Despite Russia’s interference and maligned activities, there is a bright spot on the horizon. Moldova is experiencing positive economic change. New policies to improve the ease of doing business and support from the Western governments have resulted in new foreign direct investment (FDI). In fact, FDI has increased almost four times from $150 million in 2020 to $587 million in 2022, despite the risky security situation. An example of the pro-business focus is the government’s recently passed law promoting the Moldova Information Technology Parks (MITP) initiative, which aims to build the country’s technology sector. Moldova is becoming an attractive technology hub with over 1600 IT companies, including 230 foreign capital firms.

Once exporting most of its goods to Russia, Moldova now exports over eighty percent of its goods to other markets in Europe, North America, and elsewhere. The relationship with the West continues to strengthen. In this last year alone, the EU nearly doubled its financial assistance to Moldova to almost Euro €295 million (€220 million in loans and €75 million in grants). Likewise, since February 2022, the United States has pledged $320 million in emergency support to help Moldova address the economic, energy, security, and humanitarian impacts of Putin’s war against Ukraine.

Western support has focused on improving infrastructure and investment in trade and supported sectors to help small and medium enterprises. Examples include the European Investment Bank’s investment in the rehabilitation of key sections of Moldovan railways that will support exports by providing businesses with reliable access to the Danube. Investments by USAID related to the Moldova Competitiveness Project (MCP) have been dedicated to improving Moldova’s efforts to promote a strong, diverse, and export-oriented economy by improving competitiveness and efficiency in key industries. Significant focus areas for these investments include information and communications technology, creative services, precision engineering, wine production, tourism, and light industries such as textiles, apparel, and footwear. The project has been designed to promote a level of maturity that creates sustainability and competitiveness in these sectors and ultimately creates well-paying employment.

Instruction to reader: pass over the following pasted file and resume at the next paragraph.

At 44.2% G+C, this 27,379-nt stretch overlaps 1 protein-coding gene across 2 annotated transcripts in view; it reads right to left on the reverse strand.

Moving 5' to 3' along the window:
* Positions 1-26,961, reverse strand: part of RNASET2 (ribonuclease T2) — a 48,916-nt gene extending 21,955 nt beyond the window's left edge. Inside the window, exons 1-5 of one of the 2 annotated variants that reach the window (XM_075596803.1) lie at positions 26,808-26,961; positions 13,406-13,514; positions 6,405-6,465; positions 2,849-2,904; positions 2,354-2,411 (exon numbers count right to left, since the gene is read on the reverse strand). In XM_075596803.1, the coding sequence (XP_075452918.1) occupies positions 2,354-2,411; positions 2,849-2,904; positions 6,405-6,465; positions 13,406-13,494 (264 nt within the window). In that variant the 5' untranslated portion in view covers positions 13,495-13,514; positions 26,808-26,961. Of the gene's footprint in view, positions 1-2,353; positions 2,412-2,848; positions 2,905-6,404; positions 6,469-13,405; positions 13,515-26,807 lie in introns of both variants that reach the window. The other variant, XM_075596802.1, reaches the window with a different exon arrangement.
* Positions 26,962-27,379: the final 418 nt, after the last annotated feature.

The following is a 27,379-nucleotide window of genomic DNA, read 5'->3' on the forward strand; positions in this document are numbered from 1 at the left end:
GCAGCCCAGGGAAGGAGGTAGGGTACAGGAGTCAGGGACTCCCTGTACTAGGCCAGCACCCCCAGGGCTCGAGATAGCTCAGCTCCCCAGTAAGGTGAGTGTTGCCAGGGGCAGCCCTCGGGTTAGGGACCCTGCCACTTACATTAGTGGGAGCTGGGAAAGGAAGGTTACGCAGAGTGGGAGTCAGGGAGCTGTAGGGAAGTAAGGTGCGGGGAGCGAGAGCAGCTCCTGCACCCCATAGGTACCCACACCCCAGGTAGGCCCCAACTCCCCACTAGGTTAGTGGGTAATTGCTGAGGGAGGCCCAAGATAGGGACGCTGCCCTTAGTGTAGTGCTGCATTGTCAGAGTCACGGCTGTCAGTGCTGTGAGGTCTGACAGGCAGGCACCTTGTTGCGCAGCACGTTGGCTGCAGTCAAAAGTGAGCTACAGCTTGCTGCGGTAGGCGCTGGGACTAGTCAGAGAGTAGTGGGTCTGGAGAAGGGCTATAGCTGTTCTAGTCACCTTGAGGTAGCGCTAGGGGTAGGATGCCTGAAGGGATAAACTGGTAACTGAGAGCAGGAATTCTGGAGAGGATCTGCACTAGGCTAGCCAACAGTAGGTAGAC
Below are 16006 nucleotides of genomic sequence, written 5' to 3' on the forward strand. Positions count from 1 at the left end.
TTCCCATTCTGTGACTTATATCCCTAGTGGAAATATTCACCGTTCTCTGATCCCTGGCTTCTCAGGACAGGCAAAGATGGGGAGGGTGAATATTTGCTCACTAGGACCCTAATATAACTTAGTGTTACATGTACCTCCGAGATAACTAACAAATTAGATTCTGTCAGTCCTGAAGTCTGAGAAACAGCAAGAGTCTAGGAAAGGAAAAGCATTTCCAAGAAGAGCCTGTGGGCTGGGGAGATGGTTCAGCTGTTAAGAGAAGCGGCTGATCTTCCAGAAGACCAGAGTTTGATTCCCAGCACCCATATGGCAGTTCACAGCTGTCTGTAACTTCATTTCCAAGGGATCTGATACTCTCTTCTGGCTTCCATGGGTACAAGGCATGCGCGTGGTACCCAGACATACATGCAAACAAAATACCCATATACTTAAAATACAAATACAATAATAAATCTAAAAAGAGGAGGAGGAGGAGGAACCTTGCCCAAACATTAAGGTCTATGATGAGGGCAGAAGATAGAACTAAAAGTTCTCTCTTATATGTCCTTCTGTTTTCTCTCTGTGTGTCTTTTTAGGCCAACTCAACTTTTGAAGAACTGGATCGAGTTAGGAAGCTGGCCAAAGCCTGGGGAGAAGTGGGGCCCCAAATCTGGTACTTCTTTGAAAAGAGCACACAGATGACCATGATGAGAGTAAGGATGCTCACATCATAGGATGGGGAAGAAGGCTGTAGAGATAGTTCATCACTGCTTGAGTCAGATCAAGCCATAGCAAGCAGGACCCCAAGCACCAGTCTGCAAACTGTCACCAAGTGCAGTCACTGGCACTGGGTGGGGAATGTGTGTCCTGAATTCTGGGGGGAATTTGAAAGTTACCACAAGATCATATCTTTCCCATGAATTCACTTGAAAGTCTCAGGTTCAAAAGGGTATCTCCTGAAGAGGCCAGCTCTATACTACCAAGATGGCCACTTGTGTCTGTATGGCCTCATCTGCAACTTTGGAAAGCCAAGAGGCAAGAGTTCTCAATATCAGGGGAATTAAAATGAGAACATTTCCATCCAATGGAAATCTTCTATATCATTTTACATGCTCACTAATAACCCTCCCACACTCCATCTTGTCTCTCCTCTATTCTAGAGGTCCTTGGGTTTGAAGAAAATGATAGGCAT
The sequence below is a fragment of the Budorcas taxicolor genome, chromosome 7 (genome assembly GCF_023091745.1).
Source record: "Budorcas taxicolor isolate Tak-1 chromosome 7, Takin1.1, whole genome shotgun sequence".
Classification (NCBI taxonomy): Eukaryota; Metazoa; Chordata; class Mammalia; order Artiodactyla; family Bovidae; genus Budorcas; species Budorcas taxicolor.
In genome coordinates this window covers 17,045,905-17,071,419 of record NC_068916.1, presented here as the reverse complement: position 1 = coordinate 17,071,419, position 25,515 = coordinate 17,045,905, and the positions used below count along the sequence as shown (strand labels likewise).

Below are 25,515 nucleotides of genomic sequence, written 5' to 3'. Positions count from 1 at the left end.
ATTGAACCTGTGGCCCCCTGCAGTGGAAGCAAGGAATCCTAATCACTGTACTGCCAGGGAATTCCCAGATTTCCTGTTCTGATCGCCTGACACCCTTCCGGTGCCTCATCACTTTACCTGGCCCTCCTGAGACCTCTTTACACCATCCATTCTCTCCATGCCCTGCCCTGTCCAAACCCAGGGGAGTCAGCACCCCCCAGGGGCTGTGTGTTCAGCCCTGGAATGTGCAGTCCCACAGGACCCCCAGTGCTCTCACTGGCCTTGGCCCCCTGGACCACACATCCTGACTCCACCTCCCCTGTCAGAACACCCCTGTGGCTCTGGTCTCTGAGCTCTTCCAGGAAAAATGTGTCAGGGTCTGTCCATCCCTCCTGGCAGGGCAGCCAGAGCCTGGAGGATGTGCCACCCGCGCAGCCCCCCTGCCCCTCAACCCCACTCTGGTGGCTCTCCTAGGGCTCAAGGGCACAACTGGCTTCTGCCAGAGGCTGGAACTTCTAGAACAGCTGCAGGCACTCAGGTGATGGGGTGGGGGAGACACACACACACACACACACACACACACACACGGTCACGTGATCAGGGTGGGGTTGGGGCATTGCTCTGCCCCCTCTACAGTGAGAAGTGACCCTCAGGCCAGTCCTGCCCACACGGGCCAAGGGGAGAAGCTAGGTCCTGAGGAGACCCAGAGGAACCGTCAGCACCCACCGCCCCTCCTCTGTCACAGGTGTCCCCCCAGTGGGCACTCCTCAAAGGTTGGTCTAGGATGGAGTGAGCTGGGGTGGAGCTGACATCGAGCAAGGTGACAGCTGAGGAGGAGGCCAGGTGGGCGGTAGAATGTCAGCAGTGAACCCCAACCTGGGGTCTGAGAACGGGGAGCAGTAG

Efforts to reform the justice system and target corruption are also gaining traction. A forward movement to create a new anticorruption court is progressing and growing public confidence in the government’s seriousness. The historic decision to open EU accession negotiations for Moldova came after Moldova had shown serious reform efforts to strengthen democracy and the rule of law. Chisinau has fulfilled six out of nine recommendations and is committed to meeting all conditions.

U.S. development assistance to Moldova since 1992 has reached $1.7 billion. There are no examples of Russian development assistance to be found anywhere in the country—except for its investments in promoting election fraud, carrying out disinformation campaigns, and other nefarious and destabilizing activities. Russia claims to be a large investor in the country, but much of this “investment” takes the form of debt. In fact, Moldova purportedly owes more than $700 million to Russian-owned energy conglomerate Gazprom in 2022. Top official development and aid (ODA) donors are the EU, the World Bank, the United States, Sweden, and Germany.

What is clear is that Moldova is moving forward and on a path to success and is at the beginning of a great story. Ensuring Moldova’s continued success is essential not only for Moldova but also for the West and the good of the rules-based international order.

Joseph Vann is a National Security consultant and former professor of national security studies at the George C. Marshall European Center for Security Studies.

Dr. Valbona Zeneli is a Senior Fellow at the Atlantic Council, a Visiting Scholar at the Minda de Gunzburg Center of European Studies at Harvard University, and a former professor of national security studies at the George C. Marshall European Center for Security Studies.